It makes the provision that there must be inconvenience to the public before the Bill applies, as the noble Lord, Lord Stanley, has discovered. The introduction of the phrase "reasonably passable" in Amendment No. 5 is an invitation to long legal wrangles of the kind which can happen under present legislation and which are damaging to all concerned except, possibly, the lawyers.

Minimum widths have been set to make the least possible impact on crops and still meet the needs of walkers. Any reopening of the discussion to accommodate these amendments could upset the balance which has been achieved and set the whole process back, perhaps for years. This Bill has benefits for farmers and for walkers. I hope that it can proceed without delay and that the amendment will not be pressed.

Lord Kimball

Perhaps I may just say to my noble friend Lord Gisborough that he is quite correct in what he said. However, I hope that I can convince him and my noble friend Lord Stanley that what they fear is not the case. The requirement on the occupier, as set out in the Bill as drafted, is not an absolute one. It is to prevent a crop from encroaching on to or over a relevant highway so as to render it inconvenient for the exercise of the right of way. An authority taking action must first assess the inconvenience being caused to path users. Therefore, there is a consistency of drafting with the same concept being applied here as elsewhere in the Bill; namely, in Clause 1 on page 2, line 14, and on page 3, line 25. In each case there has to be some demonstrable inconvenience to the public before the provision can be applied.

Under my noble friend's amendment, this section only is replaced by the test of being "reasonably passable". It may or may not amount to the same thing. However, the phrase is undefined, as the noble Baroness said, and it is not in keeping with the other terms used in the Bill or in existing legislation. As she has said, it will unfortunately lead to even greater confusion. That is what we are trying to avoid in the passing of this Bill. The provisions in the Bill have been carefuly framed to complement the existing provisions in Section 137 of the 1980 Act concerning the wilful obstruction of the public's free passage along a highway and Section 154, which requires an occupier to trim back any overhanging vegetation.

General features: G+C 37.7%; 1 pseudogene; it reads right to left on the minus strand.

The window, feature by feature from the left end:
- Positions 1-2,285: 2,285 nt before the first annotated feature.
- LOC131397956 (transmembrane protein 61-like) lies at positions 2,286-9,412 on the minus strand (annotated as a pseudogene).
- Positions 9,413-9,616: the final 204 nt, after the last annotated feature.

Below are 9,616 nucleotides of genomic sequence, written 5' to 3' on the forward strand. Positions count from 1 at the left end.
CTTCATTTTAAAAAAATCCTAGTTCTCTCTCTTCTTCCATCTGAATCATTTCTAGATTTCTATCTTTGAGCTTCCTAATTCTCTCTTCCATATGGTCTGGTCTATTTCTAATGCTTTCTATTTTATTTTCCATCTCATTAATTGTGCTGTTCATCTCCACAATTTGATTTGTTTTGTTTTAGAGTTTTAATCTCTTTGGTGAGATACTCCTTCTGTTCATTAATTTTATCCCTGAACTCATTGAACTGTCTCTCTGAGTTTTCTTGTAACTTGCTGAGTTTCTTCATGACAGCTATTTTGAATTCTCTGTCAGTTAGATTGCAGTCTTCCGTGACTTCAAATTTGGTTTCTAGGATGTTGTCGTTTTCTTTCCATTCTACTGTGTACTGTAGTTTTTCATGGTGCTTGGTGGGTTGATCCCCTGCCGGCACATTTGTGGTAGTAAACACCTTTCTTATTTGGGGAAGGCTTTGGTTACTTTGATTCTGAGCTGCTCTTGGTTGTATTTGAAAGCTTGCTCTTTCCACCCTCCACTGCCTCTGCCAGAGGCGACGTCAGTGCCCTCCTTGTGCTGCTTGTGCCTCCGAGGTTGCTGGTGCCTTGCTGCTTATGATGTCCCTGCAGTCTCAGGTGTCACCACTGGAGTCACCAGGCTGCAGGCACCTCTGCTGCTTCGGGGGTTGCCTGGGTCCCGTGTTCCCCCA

However, the amendment is in conflict with both these sections. A farmer who lets a crop overhang may, using the provisions of the amendment, find that he can still be prosecuted for an offence under the existing Section 137 or he can be required to cut back the overhang under Section 154. For authorities and 1ocal magistrates there is uncertainty about when Section 137 applies to a particular crop. This the new Section 137A has sought to resolve. With that explanation of what is a very complicated legal situation, I hope that my noble friend will feel able to withdraw this amendment. I share his concern and I hope that many people will take note of what he said. There is a slightly belligerent element among some of the rambling community which makes things very difficult for landowners and farmers. While I accept that, I hope that my noble friend will feel able to withdraw the amendment.

Lord Gisborough

I thank my noble friend for that explanation. I should like to read what he said because I am not sure that he covered my point about any part of the crop growing over. I shall read carefully what he has said and perhaps come back to it on Report after taking advice. On that basis, I beg leave to withdraw the amendment.

Amendment, by leave, withdrawn.

[Amendment No. 5 not moved.]

The Earl of Radnor moved Amendment No. 6: Page 5, line 20, at end insert ("but the crop shall not be treated as grass if it is a cereal crop").

The noble Earl said: This amendment relates to interference with rights of way by crops. To understand it properly one must read Clause 1(5) at the bottom of page 4 which states: Where a crop other than grass has been sown or planted on any agricultural land the occupier of the land shall from time to time take such steps as may be necessary".